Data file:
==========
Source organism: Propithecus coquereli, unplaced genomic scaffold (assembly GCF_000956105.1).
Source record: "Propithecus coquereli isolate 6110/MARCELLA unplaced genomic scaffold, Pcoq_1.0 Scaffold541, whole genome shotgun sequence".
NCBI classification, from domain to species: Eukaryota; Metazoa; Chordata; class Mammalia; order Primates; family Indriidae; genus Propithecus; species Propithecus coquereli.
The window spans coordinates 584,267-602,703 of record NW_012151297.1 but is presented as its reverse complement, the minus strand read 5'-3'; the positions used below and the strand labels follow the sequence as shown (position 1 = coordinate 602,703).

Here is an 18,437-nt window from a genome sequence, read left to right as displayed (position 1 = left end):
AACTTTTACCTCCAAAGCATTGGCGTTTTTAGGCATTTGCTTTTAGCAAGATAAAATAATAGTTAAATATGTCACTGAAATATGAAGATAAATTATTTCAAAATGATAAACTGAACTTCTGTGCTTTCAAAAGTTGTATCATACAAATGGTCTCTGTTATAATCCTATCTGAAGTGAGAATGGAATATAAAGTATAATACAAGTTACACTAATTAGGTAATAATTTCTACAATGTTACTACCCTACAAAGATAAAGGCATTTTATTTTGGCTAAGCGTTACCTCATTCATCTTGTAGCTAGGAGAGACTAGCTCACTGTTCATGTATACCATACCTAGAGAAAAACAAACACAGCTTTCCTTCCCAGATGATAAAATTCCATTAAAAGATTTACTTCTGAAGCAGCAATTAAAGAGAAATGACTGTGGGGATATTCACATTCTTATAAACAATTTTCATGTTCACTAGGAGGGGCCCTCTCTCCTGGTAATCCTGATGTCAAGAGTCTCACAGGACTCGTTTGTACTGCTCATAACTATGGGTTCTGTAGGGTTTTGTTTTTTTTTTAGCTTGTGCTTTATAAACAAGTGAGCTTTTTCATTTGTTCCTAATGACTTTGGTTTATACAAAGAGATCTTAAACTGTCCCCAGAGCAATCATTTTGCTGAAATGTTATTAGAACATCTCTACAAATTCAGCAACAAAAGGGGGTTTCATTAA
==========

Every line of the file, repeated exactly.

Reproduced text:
Source organism: Propithecus coquereli, unplaced genomic scaffold (assembly GCF_000956105.1).
Source record: "Propithecus coquereli isolate 6110/MARCELLA unplaced genomic scaffold, Pcoq_1.0 Scaffold541, whole genome shotgun sequence".
NCBI classification, from domain to species: Eukaryota; Metazoa; Chordata; class Mammalia; order Primates; family Indriidae; genus Propithecus; species Propithecus coquereli.
The window spans coordinates 584,267-602,703 of record NW_012151297.1 but is presented as its reverse complement, the minus strand read 5'-3'; the positions used below and the strand labels follow the sequence as shown (position 1 = coordinate 602,703).

Here is an 18,437-nt window from a genome sequence, read left to right as displayed (position 1 = left end):
AACTTTTACCTCCAAAGCATTGGCGTTTTTAGGCATTTGCTTTTAGCAAGATAAAATAATAGTTAAATATGTCACTGAAATATGAAGATAAATTATTTCAAAATGATAAACTGAACTTCTGTGCTTTCAAAAGTTGTATCATACAAATGGTCTCTGTTATAATCCTATCTGAAGTGAGAATGGAATATAAAGTATAATACAAGTTACACTAATTAGGTAATAATTTCTACAATGTTACTACCCTACAAAGATAAAGGCATTTTATTTTGGCTAAGCGTTACCTCATTCATCTTGTAGCTAGGAGAGACTAGCTCACTGTTCATGTATACCATACCTAGAGAAAAACAAACACAGCTTTCCTTCCCAGATGATAAAATTCCATTAAAAGATTTACTTCTGAAGCAGCAATTAAAGAGAAATGACTGTGGGGATATTCACATTCTTATAAACAATTTTCATGTTCACTAGGAGGGGCCCTCTCTCCTGGTAATCCTGATGTCAAGAGTCTCACAGGACTCGTTTGTACTGCTCATAACTATGGGTTCTGTAGGGTTTTGTTTTTTTTTTAGCTTGTGCTTTATAAACAAGTGAGCTTTTTCATTTGTTCCTAATGACTTTGGTTTATACAAAGAGATCTTAAACTGTCCCCAGAGCAATCATTTTGCTGAAATGTTATTAGAACATCTCTACAAATTCAGCAACAAAAGGGGGTTTCATTAA